These days we all jump online to find things out, research, or check facts and it’s no different for tamariki at our kindergarten’s.  








Born in the age of the internet, today’s young learners are crazy for technology! Our naturally tech-savvy kids enjoy instantaneous connectivity to a world of learning opportunities at their fingertips.


Kidsfirst are well-resourced in Information and Communication Technology (ICT). Teachers are increasingly implementing and using a range of innovative tools like computers, laptops, ipads, smart phones, and digital cameras to enhance learning and teaching.


Integrating technology into the kindergarten environment not only enriches children’s learning opportunities but strengthens their technical skills as well. From researching a topic of interest online to interactive internet based early literacy and numeracy activities, drawing on touchscreen devices or using smartphones to take photos or videos, there are lots of chances to dive into a world of devices at kindergarten.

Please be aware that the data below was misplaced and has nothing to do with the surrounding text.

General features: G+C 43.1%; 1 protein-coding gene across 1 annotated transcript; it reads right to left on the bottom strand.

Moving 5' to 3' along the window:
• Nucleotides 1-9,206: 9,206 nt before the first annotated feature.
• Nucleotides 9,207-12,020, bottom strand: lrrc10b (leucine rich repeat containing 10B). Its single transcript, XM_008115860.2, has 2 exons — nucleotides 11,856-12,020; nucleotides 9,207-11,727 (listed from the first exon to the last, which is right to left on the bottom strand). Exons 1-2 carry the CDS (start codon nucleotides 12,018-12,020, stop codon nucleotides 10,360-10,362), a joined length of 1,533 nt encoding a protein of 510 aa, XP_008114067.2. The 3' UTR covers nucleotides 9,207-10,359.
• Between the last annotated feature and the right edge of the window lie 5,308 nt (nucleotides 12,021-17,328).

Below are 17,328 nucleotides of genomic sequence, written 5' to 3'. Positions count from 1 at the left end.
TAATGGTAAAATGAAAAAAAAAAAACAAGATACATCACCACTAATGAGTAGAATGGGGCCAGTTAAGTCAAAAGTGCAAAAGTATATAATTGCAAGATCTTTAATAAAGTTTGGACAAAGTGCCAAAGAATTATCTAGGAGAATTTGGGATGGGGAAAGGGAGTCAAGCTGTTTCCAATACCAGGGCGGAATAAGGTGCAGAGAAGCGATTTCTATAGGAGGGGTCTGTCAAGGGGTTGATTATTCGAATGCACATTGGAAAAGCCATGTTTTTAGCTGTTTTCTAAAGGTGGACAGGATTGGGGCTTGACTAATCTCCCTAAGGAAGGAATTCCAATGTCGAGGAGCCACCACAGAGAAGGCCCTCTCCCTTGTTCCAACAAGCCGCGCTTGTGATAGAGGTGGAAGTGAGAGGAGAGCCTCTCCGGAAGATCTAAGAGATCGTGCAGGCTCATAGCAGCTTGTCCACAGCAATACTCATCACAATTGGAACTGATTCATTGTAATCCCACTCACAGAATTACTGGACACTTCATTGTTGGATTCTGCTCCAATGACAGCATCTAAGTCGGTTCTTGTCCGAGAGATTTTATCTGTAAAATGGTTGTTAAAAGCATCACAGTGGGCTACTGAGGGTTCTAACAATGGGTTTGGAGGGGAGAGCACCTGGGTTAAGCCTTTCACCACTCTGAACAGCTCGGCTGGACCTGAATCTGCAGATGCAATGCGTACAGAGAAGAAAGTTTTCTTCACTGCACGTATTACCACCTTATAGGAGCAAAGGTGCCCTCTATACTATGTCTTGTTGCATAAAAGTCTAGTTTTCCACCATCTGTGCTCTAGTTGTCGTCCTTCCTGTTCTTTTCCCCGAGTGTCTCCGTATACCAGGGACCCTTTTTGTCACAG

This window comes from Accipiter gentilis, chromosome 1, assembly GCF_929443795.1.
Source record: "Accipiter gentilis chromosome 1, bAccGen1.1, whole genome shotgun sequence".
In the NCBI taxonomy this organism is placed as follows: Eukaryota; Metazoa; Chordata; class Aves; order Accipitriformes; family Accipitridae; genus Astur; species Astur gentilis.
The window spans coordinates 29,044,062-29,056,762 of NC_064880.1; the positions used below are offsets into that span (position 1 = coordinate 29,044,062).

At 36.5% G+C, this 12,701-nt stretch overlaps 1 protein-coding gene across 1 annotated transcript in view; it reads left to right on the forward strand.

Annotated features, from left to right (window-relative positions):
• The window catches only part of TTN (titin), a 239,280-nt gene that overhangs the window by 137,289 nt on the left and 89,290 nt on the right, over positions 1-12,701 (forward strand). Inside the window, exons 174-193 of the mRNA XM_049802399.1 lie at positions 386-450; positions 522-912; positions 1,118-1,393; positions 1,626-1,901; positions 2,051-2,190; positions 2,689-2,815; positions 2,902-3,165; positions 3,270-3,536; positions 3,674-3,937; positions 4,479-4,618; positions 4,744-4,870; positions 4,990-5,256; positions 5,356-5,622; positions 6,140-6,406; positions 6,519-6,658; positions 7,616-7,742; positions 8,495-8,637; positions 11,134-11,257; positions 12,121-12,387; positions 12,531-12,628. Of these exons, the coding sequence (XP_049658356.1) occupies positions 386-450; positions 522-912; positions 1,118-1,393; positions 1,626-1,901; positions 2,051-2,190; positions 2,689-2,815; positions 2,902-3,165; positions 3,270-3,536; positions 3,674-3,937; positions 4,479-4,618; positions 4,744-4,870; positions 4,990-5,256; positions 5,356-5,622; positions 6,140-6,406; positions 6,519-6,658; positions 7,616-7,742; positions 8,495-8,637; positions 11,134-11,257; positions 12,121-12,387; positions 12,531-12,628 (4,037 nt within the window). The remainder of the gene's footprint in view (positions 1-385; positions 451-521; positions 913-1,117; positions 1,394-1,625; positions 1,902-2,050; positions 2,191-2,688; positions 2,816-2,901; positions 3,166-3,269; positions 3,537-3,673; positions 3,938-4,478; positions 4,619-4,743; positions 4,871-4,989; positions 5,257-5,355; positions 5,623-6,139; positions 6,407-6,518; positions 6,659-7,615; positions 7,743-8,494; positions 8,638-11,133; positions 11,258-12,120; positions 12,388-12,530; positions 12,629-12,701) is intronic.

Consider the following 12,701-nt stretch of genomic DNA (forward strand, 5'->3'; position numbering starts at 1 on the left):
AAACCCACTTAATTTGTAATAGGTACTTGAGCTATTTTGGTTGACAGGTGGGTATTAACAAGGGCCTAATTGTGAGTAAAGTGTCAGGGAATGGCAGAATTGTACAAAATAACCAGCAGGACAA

Just how influential technology has become as an everyday part of life is evident in children’s conversations during free time and how they choose to play or use their imaginations about a topic of interest.


When Kidsfirst Mathers Road Teacher, Keryn Barlow enquired as to what a group of boys were engrossed in creatively constructing outside on the mat one said a “komodo dragon” and another a “lizard.”



Jayden shared lots of information with Keryn about komodo dragons; “they mostly live in caves”, “they eat meat”, “the spikes on the tail help them to kill their prey, it kind of attacks it.”


Impressed by his vast knowledge Keryn soon learned Jayden had played a game on a tablet to win a komodo dragon. This is what sparked his interest and inspired him to research more about this intriguing creature online and in books.


Alex was next to share his newly acquired knowledge with Keryn and could even point out the differences between his lizard and Jayden’s komodo dragon; “mine has a bigger head than that one (the komodo)”, “it doesn’t kill for meat, it eats the leaves” and “real ones only have four legs” (unlike the many-legged one he had constructed).


Alex’s fascination with lizards had come from finding one at home, and so began an internet search that continued at kindergarten to learn more about this reptilian animal. New knowledge that he could now share with others, as well as his teacher.


It’s great to see tamariki seamlessly integrate their use of technology to source new information about the world around them with their imaginative play.




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